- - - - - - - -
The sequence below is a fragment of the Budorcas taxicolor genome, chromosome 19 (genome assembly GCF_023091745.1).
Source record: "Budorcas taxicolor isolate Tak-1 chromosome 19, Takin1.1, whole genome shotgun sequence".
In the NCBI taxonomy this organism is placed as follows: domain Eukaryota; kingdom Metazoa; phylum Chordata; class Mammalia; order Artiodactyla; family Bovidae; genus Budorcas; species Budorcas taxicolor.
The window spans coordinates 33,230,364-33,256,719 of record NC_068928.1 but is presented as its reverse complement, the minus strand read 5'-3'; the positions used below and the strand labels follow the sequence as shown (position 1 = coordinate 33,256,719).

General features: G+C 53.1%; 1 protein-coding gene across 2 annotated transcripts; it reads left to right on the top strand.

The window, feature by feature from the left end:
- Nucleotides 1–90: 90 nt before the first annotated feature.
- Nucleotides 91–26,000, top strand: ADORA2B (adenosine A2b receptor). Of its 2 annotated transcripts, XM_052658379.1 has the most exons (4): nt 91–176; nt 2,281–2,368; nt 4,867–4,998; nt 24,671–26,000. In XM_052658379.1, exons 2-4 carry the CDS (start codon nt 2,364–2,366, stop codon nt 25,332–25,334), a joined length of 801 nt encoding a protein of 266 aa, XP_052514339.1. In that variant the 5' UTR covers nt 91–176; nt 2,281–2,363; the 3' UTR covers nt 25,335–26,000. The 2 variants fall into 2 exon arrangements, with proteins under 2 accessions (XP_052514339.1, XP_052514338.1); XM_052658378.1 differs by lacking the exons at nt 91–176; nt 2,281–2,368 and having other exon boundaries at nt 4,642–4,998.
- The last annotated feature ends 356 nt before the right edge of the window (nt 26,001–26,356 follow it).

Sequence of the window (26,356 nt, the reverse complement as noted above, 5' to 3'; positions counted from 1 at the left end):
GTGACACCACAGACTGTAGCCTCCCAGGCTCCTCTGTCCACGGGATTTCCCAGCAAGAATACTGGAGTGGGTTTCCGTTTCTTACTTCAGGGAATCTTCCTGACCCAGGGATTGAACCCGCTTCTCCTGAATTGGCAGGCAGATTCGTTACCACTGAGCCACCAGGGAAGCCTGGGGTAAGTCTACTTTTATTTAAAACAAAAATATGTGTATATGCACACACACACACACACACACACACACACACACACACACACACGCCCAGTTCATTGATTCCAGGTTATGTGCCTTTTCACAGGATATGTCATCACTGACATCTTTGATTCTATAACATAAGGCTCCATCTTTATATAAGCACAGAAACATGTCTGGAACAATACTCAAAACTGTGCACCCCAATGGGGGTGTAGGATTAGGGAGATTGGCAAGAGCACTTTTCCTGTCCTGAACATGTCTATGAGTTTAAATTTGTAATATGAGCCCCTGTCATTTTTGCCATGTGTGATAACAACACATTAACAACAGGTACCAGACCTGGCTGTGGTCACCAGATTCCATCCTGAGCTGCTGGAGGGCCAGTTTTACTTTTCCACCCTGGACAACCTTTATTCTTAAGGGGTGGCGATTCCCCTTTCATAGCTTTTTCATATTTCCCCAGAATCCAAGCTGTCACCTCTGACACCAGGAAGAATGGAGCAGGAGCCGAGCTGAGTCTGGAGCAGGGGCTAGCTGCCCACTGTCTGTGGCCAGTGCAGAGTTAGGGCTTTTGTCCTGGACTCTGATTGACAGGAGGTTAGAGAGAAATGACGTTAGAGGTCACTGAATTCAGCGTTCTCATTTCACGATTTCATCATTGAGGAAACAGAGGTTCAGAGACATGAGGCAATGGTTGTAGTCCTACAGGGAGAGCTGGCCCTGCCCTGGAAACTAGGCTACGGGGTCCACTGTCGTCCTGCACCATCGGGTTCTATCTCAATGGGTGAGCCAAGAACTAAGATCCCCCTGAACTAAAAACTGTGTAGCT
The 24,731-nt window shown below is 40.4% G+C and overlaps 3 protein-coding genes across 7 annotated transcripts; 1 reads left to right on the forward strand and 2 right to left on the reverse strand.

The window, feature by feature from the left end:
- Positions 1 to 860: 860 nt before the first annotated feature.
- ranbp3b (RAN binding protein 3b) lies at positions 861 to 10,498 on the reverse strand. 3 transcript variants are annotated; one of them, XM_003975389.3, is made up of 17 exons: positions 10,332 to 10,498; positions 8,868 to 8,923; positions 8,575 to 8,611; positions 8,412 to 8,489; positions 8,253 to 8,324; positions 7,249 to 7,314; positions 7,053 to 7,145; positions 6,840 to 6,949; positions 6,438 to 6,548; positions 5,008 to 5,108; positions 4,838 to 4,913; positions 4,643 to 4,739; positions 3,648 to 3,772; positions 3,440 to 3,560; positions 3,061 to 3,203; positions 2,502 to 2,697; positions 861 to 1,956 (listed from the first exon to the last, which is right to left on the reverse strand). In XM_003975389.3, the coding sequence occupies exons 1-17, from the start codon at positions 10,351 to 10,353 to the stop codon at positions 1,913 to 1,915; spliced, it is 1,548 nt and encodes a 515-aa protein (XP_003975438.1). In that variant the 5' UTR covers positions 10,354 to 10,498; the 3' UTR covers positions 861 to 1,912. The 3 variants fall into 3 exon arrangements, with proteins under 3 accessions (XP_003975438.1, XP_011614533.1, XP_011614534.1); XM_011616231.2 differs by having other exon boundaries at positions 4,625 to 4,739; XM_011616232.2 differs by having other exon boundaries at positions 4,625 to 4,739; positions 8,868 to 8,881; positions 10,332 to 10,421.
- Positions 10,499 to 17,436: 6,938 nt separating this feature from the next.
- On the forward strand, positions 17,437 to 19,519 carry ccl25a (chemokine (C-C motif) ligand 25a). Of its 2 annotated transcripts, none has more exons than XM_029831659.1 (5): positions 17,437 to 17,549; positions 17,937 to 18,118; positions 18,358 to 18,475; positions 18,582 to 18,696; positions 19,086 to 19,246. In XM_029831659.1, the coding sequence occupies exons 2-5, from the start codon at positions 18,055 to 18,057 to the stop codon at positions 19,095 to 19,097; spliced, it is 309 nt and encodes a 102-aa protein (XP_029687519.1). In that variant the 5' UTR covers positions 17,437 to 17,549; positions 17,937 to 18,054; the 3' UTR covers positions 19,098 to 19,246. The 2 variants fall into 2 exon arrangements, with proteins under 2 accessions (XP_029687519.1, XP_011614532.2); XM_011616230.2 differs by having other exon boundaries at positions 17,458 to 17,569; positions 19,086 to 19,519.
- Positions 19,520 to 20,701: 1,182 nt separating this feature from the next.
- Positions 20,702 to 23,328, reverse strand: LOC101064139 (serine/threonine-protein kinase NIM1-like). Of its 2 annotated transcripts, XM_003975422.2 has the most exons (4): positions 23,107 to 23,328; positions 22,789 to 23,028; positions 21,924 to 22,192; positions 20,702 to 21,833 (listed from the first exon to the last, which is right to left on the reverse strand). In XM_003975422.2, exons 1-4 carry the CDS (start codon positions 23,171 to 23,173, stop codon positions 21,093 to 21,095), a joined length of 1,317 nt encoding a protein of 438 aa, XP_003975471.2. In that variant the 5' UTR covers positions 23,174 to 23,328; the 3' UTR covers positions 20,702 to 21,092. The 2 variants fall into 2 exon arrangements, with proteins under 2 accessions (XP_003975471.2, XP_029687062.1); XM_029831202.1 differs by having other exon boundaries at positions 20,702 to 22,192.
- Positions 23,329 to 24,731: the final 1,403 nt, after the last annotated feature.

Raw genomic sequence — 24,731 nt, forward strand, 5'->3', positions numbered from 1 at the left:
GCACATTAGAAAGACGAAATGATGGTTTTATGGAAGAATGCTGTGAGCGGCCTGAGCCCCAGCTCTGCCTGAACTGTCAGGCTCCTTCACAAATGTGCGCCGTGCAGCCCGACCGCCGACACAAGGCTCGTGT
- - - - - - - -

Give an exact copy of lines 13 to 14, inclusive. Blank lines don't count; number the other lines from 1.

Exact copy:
The window, feature by feature from the left end:
- Positions 1 to 860: 860 nt before the first annotated feature.